Effective communication strategies are becoming increasingly important in intensive care units (ICUs) where patients at high risk are treated. Distributed leadership promotes effective communication among health care professionals (HCPs). Moreover, beyond facilitating patient care, it may improve well-being among HCPs by fostering teamwork. However, the impact of distributed leadership on the communication structure and well-being of HCPs remains unclear.

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Case Report

Necrotizing fasciitis (NF) is an aggressive and potentially life-threatening infection of the superficial fascia and surrounding skin, fat, fascia, muscle, and other soft tissue structures. Here, we outline the rare case of a 26-year-old man with a periorbital Streptococcus pyogenes A NF infection. Our case report underscores a unique instance of periorbital NF, distinctively presenting without any predisposing risk factors, shedding light on its presentation, treatment, and pathophysiology.

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Reviews

In the COVID-19 pandemic, a visit restriction policy for patients has been implemented in medical institutions worldwide and visits are being made using alternative communication technologies. This shift has also required the use of platforms to prevent negative consequences of these restrictions.

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Viewpoints

Loneliness affects the quality of life of people all around the world. Loneliness is also shown to be directly associated with mental health issues and is often the cause of mental health problems. It is also shown to increase the risk of heart diseases and other physical illnesses. Loneliness is studied both from the social and medical sciences perspectives. There are also interventions on the basis of health informatics, information and communication technologies (ICTs), social media, and other technological solutions. In the literature, loneliness is studied from various angles and perspectives ranging from biological to socioeconomical and through anthropological understandings of technology. From the ICT and technological sides, there are multiple reviews studying the effectiveness of intervention strategies and solutions. However, there is a lack of a comprehensive review on loneliness that engulfs the psychological, social, and technological studies of loneliness. From the perspective of loneliness informatics (ie, the application of health informatics practices and tools), it is important to understand the psychological and biological basis of loneliness. When it comes to technological interventions to fight off loneliness, the majority of interventions focus on older people. While loneliness is highest among older people, theoretical and demographical studies of loneliness give a U-shaped distribution age-wise to loneliness; that is, younger people and older people are the demographics most affected by loneliness. But the strategies and interventions designed for older people cannot be directly applied to younger people. We present the dynamics of loneliness in younger people and also provide an overview of the technological interventions for loneliness in younger people. This paper presents an approach wherein the studies carried out from the perspectives of digital health and informatics are discussed in detail. A comprehensive overview of the understanding of loneliness and the study of the overall field of tools and strategies of loneliness informatics was carried out. The need to study loneliness in younger people is addressed and particular digital solutions and interventions developed for younger people are presented. This paper can be used to overcome the challenges of technological gaps in the studies and strategies developed for loneliness. The findings of this study show that the majority of interventions and reviews are focused on older people, with ICT-based and social media–based interventions showing promise for countering the effects of loneliness. There are new technologies, such as conversational agents and robots, which are tailored to the particular needs of younger people. This literature review suggests that the digital solutions developed to overcome loneliness can benefit people, and younger people in particular, more if they are made interactive in order to retain users.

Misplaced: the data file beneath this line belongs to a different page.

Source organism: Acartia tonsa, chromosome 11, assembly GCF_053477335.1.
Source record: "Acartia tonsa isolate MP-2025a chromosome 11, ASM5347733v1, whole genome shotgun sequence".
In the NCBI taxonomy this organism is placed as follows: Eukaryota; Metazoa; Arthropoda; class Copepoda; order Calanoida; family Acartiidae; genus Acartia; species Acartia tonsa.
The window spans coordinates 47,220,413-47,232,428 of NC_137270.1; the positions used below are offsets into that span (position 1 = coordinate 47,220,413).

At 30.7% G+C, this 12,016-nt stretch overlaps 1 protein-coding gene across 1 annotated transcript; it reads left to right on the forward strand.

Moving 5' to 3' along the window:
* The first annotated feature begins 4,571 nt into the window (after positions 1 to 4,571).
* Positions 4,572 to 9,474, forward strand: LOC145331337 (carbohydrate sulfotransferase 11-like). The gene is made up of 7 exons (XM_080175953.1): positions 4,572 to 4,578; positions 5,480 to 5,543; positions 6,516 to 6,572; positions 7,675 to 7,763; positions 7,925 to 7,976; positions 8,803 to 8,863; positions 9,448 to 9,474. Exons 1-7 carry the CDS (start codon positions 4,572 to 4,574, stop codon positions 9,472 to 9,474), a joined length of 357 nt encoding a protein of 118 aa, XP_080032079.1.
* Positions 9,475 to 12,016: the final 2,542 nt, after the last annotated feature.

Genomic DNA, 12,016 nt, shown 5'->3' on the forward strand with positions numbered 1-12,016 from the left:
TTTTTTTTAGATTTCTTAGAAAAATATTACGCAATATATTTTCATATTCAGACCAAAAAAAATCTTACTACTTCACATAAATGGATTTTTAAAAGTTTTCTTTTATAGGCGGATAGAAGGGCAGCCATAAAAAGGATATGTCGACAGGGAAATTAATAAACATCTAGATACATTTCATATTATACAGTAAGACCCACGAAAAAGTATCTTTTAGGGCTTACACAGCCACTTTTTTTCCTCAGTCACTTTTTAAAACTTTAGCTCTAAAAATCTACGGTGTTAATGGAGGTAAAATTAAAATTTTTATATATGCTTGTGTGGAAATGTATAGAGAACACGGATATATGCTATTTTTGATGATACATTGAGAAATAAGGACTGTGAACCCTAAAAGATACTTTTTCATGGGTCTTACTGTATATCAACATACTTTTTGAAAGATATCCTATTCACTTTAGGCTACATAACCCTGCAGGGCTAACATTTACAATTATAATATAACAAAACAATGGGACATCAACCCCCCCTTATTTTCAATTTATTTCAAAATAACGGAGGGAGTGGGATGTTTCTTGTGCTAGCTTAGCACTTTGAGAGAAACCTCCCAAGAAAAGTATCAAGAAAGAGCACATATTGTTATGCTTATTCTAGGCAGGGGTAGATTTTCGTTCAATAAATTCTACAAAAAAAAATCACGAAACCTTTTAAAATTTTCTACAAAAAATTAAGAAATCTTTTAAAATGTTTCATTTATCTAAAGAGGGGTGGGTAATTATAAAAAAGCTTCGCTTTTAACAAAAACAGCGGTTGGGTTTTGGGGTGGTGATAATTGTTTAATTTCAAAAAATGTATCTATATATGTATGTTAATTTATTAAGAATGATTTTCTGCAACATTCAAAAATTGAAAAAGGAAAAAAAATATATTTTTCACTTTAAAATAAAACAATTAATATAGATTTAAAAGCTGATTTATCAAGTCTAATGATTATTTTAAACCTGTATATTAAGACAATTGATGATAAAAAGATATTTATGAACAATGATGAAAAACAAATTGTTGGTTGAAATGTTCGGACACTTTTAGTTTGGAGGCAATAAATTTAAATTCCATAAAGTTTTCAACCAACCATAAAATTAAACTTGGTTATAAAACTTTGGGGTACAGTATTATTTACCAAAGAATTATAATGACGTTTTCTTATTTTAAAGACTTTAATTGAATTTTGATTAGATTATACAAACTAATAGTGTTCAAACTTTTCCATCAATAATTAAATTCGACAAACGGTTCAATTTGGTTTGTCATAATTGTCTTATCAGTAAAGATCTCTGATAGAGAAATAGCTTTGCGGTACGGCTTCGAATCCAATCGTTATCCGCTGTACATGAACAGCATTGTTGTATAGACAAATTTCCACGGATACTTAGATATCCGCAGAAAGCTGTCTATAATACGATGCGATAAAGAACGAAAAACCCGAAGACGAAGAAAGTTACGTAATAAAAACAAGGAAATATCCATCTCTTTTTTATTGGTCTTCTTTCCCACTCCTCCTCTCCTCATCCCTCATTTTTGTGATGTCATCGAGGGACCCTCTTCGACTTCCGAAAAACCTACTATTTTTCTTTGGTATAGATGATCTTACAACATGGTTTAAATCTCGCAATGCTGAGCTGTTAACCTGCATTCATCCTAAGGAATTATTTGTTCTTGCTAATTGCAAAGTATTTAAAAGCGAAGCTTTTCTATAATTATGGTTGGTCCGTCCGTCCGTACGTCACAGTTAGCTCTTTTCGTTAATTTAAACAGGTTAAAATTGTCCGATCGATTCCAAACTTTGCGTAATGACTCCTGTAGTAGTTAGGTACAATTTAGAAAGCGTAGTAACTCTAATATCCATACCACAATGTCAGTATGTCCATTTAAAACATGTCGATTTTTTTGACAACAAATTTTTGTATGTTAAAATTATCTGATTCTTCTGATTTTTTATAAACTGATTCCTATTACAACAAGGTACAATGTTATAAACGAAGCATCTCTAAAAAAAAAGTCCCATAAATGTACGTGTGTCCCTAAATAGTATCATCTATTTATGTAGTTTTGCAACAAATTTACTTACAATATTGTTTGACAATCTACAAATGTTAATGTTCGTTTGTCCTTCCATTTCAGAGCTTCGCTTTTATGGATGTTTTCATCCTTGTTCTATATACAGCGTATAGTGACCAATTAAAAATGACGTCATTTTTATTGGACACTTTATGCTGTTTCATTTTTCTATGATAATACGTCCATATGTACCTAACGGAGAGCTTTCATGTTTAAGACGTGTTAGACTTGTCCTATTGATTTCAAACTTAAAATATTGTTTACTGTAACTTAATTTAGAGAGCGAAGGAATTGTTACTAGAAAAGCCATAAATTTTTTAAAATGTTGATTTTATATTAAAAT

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Preprints Open for Peer-Review